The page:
Thu, May 17, 2018 - Page 7 News List

Trump’s tie to Indonesian deal quizzed

THEME PARK:Critics say a Chinese firm building the park could land Trump in violation of the US constitution’s emoluments clause, which bans gifts from foreign governments

AP, NEW YORK

A Chinese government-owned company has signed on to build a theme park in a vast development in Indonesia that also features a Trump hotel and condos, a deal that stands to benefit US President Donald Trump’s company just as top Chinese envoys head to Washington for trade talks.

In a move that has alarmed Trump critics, an Indonesian company confirmed this week that it hired the subsidiary of state-owned Metallurgical Corp of China to build a theme park in its Lido City development outside Jakarta.

The property owner three years earlier struck a deal for the development to include a Trump-branded hotel, 400 luxury villas and condos, and an 18-hole championship golf course.

Even though Trump’s involvement in the project predated his election, ethics experts say it is still trouble for the president, possibly putting him in violation of the emoluments clause of the US constitution, which bans gifts from foreign governments.

“This clearly benefits the Trump Organization, and therefore its owner Donald Trump,” said Harvard Law professor Laurence Tribe, who is advising on several lawsuits against the president.

He added that it is irrelevant if the benefit came “indirectly” from China through the Indonesian company.

MNC Land, the Indonesian company that is developing the park, is owned by billionaire Hary Tanoesoedibjo, who attended Trump’s inauguration last year.

In a statement, MNC Land said the Trump Organization has “no relationship” with the theme park that the Chinese company is building. It also said that news reports that a Chinese government-backed US$500 million loan for the project had been signed were false.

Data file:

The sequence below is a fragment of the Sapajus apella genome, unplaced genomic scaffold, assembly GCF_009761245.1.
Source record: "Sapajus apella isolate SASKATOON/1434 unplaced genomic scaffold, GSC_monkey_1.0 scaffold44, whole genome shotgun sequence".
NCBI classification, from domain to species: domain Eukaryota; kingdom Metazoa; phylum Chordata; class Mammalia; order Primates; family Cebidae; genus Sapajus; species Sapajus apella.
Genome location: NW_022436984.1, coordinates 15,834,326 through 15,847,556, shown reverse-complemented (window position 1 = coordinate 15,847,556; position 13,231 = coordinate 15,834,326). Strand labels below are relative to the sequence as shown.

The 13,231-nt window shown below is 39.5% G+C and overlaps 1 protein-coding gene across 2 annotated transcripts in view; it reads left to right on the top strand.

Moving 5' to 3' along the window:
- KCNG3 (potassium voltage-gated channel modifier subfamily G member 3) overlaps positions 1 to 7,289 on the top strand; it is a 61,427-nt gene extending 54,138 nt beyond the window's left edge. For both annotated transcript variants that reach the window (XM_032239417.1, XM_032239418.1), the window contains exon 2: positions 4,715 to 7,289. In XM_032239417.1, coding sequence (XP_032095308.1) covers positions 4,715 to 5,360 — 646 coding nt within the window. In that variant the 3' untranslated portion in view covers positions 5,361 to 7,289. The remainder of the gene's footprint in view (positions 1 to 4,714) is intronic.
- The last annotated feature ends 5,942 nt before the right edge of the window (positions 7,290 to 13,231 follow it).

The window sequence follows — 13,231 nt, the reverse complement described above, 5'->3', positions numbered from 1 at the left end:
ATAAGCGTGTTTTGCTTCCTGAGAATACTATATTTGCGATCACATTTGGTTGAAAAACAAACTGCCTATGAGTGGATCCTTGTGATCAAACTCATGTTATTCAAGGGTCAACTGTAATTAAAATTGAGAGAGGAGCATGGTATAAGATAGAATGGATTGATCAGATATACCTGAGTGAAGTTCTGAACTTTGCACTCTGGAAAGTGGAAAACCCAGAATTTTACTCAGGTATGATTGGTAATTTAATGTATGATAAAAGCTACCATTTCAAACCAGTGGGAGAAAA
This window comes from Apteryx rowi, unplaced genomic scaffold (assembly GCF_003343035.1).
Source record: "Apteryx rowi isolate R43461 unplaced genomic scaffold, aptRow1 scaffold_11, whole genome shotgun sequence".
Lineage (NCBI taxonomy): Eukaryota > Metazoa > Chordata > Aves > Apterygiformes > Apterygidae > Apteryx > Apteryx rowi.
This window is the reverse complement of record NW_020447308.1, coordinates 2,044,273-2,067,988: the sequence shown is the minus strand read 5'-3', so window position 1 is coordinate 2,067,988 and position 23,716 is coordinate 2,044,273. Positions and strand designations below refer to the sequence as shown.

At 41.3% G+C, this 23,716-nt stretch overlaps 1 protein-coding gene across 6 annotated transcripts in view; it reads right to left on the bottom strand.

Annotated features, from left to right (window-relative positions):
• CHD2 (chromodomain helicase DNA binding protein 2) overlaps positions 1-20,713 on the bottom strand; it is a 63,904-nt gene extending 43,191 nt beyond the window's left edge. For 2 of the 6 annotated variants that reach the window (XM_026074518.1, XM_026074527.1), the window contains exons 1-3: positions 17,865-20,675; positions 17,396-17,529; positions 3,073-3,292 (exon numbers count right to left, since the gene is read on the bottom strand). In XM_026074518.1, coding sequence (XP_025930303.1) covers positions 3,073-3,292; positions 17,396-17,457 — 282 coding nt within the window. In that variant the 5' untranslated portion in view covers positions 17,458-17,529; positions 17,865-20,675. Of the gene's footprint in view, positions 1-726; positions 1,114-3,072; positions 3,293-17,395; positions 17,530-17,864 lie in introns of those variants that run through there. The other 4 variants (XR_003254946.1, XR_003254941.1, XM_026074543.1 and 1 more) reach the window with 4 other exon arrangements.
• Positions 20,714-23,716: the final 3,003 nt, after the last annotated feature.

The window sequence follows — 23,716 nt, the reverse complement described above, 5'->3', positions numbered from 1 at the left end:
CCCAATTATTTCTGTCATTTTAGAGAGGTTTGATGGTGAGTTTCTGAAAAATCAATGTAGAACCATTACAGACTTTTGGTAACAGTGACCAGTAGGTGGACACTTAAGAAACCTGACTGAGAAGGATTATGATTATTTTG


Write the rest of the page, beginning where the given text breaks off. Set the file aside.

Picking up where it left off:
White House officials steered clear of talk of Chinese backing for the project, dismissing the belief that it could violate the emoluments clause or the Trump Organization’s pledge to refrain from new foreign business while the president was in office.

Staffers pointed to an answer on Monday from White House deputy press secretary Raj Shah, who referred all questions to the president’s business. The Trump Organization declined to comment.

The deal also raised questions about possible links between the investment and the president’s seemingly out-of-the-blue tweet on Sunday in which he called for Chinese telecommunications company ZTE to “get back into business, fast” because “too many jobs in China” had been lost, a call to help that seemed a stark departure from Trump’s “America First” foreign policy.

Just last month, the Trump administration ordered a seven-year halt in US shipments of computer microchips and software that are at the heart of most of ZTE’s telecommunications gear. The US Department Commerce of accused ZTE of violating US sanctions by selling to Iran and North Korea.

ZTE cellphones had also been banned from US military bases earlier this year over fears they could pose a security threat.

White House officials denied any connection between the company and the Indonesia project.

Instead, they framed the tweet as a call to protect US jobs — many of the ZTE components are made in the US — and placed it in the context of ongoing negotiations about trade between the two nations.

This story has been viewed 1587 times.

Comments will be moderated. Remarks containing abusive and obscene language, personal attacks of any kind or promotion will be removed and the user banned.

TOP top